Suppose a very hot summer day, driving on a long straight highway at 130 km/h. What is most fuel efficient solution :

  • Driving with AC on and closed windows?
  • Driving with AC off and four full opened windows?

One uses fuel for running AC, other uses fuel from bad aerodynamics due to open windows.

This may vary depending on car model and AC model, yet is there a way to know which case is most fuel efficient in a general way?

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    The third option is the keep the windows up, and have the blower on but no AC, this is inevitably the most efficient. – Phil G Jan 14 '20 at 15:22
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    Also done by mythbusters. – JPhi1618 Jan 14 '20 at 21:48
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    Are you sure you want to drive at 130km/h with four fully opened windows? I think this would require full motor cycle gear to feel comfortable. At say 30km/h sure, all windows wide open, but at 130km/h even two windows open just a few centimeters provides quite a lot of cooling. – quarague Jan 15 '20 at 7:45
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    Answer to title question: A glider. Freefall also works, but for more limited duration. – reirab Jan 15 '20 at 16:04
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    Does this answer your question? Is it more efficient to drive with the windows down or the AC on? – cawwot Jan 15 '20 at 19:11

It depends on several factors:

  • The car's aerodynamics
  • The AC compressor load
  • Temperature differential between the desired temp and the outside temperature

The SAE did an experiment, the full results are paywalled, but there's some useful detail in the summary:

On-road and laboratory experiments with a 2009 Ford Explorer and a 2009 Toyota Corolla were conducted to assess the fuel consumption penalty associated with air conditioner (A/C) use at idle and highway cruise conditions. Vehicle data were acquired on-road and on a chassis dynamometer. Data were gathered for various A/C settings and with the A/C off and the windows open. At steady speeds between 64.4 and 113 kph (40 and 70 mph), both vehicles consumed more fuel with the A/C on at maximum cooling load (compressor at 100% duty cycle) than when driving with the windows down. The Explorer maintained this trend beyond 113 kph (70 mph), while the Corolla fuel consumption with the windows down matched that of running the A/C at 121 kph (75 mph), and exceeded it at 129 kph (80 mph). The incremental fuel consumption rate penalty due to air conditioner use was nearly constant with a slight trend of increasing consumption with increasing vehicle (and compressor) speed. A lower fuel penalty due to A/C operation is observed at idle for both vehicles, likely due to the low compressor speed at this operating point, although the percentage increase due to A/C use is highest at idle.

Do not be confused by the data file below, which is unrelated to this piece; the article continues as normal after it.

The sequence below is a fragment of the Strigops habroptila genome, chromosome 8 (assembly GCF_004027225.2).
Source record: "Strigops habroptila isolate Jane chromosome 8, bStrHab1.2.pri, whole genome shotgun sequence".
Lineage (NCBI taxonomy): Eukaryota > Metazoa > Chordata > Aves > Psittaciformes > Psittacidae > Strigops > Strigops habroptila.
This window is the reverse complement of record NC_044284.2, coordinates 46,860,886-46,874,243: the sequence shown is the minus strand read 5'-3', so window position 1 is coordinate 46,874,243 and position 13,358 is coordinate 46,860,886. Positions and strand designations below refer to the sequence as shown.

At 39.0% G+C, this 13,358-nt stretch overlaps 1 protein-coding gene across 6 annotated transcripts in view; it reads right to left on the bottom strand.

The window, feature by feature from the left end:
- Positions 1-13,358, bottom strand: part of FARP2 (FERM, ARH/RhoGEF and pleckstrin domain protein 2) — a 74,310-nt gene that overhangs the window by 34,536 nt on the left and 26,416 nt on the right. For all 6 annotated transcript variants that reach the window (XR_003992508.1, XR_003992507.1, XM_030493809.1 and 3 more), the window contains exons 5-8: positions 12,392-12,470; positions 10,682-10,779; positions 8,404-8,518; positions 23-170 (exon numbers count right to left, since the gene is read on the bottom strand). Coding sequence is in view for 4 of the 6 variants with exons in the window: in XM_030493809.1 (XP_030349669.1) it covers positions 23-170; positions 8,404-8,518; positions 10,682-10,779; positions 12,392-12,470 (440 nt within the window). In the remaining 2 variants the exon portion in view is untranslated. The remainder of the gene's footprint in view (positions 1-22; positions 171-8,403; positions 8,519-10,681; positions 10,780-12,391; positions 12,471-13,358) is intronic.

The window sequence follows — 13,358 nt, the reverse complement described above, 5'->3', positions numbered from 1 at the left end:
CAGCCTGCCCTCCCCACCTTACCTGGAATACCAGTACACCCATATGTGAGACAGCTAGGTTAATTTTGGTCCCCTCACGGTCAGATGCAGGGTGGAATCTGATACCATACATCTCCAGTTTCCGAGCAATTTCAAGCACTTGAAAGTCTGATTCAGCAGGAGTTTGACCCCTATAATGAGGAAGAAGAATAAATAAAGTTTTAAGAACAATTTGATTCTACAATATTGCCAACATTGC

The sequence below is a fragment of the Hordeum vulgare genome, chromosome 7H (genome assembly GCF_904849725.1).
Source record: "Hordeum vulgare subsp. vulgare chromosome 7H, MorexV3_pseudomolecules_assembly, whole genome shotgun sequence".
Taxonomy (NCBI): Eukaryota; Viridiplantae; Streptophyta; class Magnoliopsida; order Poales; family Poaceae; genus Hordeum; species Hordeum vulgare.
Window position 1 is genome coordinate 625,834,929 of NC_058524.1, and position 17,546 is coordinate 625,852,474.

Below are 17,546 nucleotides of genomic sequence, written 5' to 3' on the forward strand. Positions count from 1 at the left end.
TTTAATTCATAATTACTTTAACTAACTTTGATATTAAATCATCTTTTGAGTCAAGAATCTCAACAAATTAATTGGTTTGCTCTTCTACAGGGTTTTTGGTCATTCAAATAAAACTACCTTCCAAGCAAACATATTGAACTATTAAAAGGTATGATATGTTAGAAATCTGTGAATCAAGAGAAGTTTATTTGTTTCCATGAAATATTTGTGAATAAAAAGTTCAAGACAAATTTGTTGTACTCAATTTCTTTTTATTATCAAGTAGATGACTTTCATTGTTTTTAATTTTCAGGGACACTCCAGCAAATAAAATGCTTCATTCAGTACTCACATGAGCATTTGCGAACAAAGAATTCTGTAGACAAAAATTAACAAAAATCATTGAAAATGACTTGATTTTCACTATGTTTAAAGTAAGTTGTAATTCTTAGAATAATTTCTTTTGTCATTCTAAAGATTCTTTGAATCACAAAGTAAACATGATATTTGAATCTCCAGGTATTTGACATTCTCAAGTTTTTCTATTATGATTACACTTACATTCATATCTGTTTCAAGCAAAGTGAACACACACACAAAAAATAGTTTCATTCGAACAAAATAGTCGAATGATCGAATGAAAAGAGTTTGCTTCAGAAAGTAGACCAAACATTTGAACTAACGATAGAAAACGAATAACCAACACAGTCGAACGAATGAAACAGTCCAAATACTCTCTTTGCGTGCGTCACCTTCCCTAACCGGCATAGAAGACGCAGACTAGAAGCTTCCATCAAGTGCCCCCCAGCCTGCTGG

So at maximum AC it was more efficient to have the windows open at lower speeds, and it differed at higher speeds depending on the vehicle. At a lower compressor load the trade-off speed will be lower, again depending on the vehicle.

Mythbusters did an episode which replicated this finding, but there were some issues in the test method which make the result not quite scientific enough to use.

So the short answer is it's probably more efficient to have the windows down, unless you are going pretty fast in an aerodynamic vehicle. There are many factors in this, it's impossible to say without testing in specific vehicles.

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    But most ac use is not at 100% - they match the compressor to the load and, the ecu in most cars now will cut the ac when you accelerate hard so the engine power gets to the wheels... and the inherent thermal capacity of the ac system catches up when the compressor comes back in. – Solar Mike Jan 14 '20 at 17:55
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    @SolarMike, all that only changes the crossover point. The energy draw of the AC is constant, the energy draw of the windows increases with the square of speed, and at some point, the two curves will intersect. – Mark Jan 14 '20 at 23:53